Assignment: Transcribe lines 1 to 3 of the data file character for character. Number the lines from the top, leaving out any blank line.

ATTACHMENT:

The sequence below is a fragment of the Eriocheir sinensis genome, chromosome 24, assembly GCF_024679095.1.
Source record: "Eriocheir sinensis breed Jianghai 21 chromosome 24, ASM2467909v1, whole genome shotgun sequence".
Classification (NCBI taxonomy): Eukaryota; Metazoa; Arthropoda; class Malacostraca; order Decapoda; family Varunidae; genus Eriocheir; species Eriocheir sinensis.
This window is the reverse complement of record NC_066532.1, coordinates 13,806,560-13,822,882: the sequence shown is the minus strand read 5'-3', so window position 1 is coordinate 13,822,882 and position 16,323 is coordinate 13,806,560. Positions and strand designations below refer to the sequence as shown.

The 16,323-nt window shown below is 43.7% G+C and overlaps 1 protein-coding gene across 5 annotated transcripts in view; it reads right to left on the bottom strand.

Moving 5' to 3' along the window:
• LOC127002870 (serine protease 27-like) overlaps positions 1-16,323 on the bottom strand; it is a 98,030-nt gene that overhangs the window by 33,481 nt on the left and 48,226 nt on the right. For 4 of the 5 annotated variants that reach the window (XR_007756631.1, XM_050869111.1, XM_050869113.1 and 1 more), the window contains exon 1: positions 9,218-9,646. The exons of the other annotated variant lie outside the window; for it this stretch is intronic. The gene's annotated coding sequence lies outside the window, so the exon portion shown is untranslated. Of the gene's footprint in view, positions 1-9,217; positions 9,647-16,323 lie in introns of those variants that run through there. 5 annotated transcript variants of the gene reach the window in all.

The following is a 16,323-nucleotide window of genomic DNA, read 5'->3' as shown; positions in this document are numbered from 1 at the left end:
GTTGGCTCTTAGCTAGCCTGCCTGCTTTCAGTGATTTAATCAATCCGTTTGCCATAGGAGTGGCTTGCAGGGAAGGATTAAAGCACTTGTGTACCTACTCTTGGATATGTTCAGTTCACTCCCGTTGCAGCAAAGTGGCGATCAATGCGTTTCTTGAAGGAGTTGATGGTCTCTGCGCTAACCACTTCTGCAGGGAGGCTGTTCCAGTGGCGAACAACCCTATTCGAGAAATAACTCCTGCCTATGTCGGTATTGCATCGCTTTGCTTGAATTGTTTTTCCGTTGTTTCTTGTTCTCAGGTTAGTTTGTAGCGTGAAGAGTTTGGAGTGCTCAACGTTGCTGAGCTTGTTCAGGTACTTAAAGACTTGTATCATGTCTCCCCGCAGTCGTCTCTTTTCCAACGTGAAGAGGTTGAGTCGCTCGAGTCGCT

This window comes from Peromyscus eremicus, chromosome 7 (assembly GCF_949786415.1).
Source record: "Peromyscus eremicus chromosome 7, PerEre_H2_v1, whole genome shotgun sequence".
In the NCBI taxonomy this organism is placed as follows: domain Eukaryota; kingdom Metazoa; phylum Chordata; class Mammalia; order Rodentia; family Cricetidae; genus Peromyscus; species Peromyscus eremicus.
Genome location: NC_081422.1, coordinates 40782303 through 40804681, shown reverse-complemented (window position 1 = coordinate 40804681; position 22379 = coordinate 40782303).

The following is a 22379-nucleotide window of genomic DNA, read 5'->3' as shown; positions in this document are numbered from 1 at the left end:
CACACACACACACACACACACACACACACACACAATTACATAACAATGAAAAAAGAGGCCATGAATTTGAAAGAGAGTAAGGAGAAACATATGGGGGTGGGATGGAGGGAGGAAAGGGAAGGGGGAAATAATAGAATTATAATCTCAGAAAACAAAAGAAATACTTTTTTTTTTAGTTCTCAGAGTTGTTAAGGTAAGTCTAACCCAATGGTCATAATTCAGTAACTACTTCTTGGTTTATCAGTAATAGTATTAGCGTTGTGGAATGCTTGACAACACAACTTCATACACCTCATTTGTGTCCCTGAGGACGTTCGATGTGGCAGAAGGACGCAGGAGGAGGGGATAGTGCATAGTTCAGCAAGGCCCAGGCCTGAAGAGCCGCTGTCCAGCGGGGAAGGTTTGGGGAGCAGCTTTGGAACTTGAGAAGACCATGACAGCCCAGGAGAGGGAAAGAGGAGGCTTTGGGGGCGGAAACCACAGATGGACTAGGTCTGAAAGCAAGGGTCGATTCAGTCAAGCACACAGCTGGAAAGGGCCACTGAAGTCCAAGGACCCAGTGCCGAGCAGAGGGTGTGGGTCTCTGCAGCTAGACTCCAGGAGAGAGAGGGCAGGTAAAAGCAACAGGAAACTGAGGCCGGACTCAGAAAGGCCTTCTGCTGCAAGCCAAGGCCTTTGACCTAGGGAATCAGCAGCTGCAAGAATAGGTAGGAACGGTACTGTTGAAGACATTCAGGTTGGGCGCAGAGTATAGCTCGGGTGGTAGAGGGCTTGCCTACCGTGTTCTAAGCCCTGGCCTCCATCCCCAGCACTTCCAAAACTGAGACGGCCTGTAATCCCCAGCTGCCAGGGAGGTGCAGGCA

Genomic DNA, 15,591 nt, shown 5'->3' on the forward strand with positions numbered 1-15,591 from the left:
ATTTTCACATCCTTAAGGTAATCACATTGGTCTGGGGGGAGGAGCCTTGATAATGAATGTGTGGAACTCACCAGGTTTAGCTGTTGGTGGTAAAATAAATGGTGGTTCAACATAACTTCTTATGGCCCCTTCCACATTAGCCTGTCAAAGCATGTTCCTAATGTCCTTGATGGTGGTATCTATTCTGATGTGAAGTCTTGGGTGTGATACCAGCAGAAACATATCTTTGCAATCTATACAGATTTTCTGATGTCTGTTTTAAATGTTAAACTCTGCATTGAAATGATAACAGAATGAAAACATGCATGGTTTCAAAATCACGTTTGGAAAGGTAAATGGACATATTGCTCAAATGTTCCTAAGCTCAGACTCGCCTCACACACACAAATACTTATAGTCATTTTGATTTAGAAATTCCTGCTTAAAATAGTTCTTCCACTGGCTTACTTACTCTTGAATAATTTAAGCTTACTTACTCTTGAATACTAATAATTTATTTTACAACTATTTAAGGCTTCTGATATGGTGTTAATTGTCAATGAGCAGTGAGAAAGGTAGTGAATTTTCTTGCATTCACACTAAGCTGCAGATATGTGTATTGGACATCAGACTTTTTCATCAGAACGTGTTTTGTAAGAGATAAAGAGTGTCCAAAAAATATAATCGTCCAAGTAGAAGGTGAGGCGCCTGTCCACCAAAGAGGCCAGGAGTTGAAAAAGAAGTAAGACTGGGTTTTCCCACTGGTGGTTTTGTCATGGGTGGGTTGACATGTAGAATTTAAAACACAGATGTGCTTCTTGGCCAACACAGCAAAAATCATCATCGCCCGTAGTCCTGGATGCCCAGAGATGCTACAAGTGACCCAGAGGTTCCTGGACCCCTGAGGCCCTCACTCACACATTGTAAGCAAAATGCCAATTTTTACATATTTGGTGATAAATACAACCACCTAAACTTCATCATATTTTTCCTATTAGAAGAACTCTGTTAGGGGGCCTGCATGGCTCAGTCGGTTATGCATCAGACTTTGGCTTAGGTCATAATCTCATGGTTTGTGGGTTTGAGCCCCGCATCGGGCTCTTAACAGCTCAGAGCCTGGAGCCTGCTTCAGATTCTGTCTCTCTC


The sequence below is a fragment of the Eriocheir sinensis genome, chromosome 24, assembly GCF_024679095.1.
Source record: "Eriocheir sinensis breed Jianghai 21 chromosome 24, ASM2467909v1, whole genome shotgun sequence".
Classification (NCBI taxonomy): Eukaryota; Metazoa; Arthropoda; class Malacostraca; order Decapoda; family Varunidae; genus Eriocheir; species Eriocheir sinensis.